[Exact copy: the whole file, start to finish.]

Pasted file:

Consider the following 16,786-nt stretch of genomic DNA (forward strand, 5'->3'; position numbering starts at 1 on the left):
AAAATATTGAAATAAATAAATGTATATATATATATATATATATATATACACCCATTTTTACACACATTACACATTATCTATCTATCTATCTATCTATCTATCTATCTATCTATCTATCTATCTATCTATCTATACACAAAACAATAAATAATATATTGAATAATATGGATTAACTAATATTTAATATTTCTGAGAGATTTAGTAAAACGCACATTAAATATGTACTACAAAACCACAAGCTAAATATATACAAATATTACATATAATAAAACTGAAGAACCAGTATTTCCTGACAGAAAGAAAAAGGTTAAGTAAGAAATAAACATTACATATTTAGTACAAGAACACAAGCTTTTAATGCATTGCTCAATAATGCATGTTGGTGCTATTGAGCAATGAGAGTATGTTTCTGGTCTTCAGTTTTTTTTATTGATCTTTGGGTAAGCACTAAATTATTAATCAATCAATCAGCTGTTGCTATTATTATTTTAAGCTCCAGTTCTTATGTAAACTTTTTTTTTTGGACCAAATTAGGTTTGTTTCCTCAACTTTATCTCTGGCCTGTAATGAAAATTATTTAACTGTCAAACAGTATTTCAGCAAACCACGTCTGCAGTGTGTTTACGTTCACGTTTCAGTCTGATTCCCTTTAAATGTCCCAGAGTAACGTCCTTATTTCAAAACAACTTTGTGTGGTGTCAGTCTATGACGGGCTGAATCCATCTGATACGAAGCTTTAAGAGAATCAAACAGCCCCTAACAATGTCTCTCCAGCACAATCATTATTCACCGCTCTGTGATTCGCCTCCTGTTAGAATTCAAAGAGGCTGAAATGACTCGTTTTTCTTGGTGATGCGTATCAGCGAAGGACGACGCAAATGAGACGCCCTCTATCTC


Consider the following 16,786-nt stretch of genomic DNA (forward strand, 5'->3'; position numbering starts at 1 on the left):
AAAATATTGAAATAAATAAATGTATATATATATATATATATATATATACACCCATTTTTACACACATTACACATTATCTATCTATCTATCTATCTATCTATCTATCTATCTATCTATCTATCTATCTATCTATACACAAAACAATAAATAATATATTGAATAATATGGATTAACTAATATTTAATATTTCTGAGAGATTTAGTAAAACGCACATTAAATATGTACTACAAAACCACAAGCTAAATATATACAAATATTACATATAATAAAACTGAAGAACCAGTATTTCCTGACAGAAAGAAAAAGGTTAAGTAAGAAATAAACATTACATATTTAGTACAAGAACACAAGCTTTTAATGCATTGCTCAATAATGCATGTTGGTGCTATTGAGCAATGAGAGTATGTTTCTGGTCTTCAGTTTTTTTTATTGATCTTTGGGTAAGCACTAAATTATTAATCAATCAATCAGCTGTTGCTATTATTATTTTAAGCTCCAGTTCTTATGTAAACTTTTTTTTTTGGACCAAATTAGGTTTGTTTCCTCAACTTTATCTCTGGCCTGTAATGAAAATTATTTAACTGTCAAACAGTATTTCAGCAAACCACGTCTGCAGTGTGTTTACGTTCACGTTTCAGTCTGATTCCCTTTAAATGTCCCAGAGTAACGTCCTTATTTCAAAACAACTTTGTGTGGTGTCAGTCTATGACGGGCTGAATCCATCTGATACGAAGCTTTAAGAGAATCAAACAGCCCCTAACAATGTCTCTCCAGCACAATCATTATTCACCGCTCTGTGATTCGCCTCCTGTTAGAATTCAAAGAGGCTGAAATGACTCGTTTTTCTTGGTGATGCGTATCAGCGAAGGACGACGCAAATGAGACGCCCTCTATCTC